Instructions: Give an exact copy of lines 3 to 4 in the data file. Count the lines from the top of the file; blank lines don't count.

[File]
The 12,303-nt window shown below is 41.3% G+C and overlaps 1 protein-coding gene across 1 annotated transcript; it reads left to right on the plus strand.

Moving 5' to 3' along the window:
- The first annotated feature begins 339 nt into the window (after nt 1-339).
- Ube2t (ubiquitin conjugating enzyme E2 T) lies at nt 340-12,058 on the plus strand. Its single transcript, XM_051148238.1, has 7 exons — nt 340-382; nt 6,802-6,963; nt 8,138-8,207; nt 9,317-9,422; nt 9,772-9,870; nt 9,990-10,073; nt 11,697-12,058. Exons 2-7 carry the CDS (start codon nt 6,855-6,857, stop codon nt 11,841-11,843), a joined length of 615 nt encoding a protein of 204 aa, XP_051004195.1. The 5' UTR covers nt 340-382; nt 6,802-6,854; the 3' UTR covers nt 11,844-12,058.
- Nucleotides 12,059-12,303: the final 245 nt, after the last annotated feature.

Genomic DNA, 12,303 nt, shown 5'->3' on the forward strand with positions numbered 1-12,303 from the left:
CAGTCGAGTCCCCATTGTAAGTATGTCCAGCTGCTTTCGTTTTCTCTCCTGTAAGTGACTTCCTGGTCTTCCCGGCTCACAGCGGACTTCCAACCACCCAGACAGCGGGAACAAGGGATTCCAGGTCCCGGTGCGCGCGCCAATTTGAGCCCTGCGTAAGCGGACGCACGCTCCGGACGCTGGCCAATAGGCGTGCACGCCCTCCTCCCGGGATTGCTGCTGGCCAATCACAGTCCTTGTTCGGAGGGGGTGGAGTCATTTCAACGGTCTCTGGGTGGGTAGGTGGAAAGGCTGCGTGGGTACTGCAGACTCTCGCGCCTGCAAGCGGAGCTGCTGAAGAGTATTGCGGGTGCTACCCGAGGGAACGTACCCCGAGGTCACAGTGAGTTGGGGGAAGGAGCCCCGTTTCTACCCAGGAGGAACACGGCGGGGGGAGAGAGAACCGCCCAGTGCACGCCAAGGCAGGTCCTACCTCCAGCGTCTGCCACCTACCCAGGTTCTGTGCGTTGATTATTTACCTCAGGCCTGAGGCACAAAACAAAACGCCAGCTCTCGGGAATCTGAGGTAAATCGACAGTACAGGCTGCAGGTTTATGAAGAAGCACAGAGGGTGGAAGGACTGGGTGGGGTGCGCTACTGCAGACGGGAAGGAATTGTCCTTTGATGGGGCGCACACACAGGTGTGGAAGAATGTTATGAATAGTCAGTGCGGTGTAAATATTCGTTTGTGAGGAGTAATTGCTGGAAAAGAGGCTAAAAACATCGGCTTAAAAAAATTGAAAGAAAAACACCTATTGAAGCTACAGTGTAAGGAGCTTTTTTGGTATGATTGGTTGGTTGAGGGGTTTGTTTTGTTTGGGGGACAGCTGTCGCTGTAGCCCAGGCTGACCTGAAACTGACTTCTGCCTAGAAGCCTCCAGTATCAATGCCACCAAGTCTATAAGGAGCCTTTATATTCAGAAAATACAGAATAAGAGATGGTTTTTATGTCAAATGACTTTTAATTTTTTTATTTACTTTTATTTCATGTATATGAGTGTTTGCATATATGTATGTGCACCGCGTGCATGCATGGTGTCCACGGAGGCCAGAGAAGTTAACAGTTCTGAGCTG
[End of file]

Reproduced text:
- The first annotated feature begins 339 nt into the window (after nt 1-339).
- Ube2t (ubiquitin conjugating enzyme E2 T) lies at nt 340-12,058 on the plus strand. Its single transcript, XM_051148238.1, has 7 exons — nt 340-382; nt 6,802-6,963; nt 8,138-8,207; nt 9,317-9,422; nt 9,772-9,870; nt 9,990-10,073; nt 11,697-12,058. Exons 2-7 carry the CDS (start codon nt 6,855-6,857, stop codon nt 11,841-11,843), a joined length of 615 nt encoding a protein of 204 aa, XP_051004195.1. The 5' UTR covers nt 340-382; nt 6,802-6,854; the 3' UTR covers nt 11,844-12,058.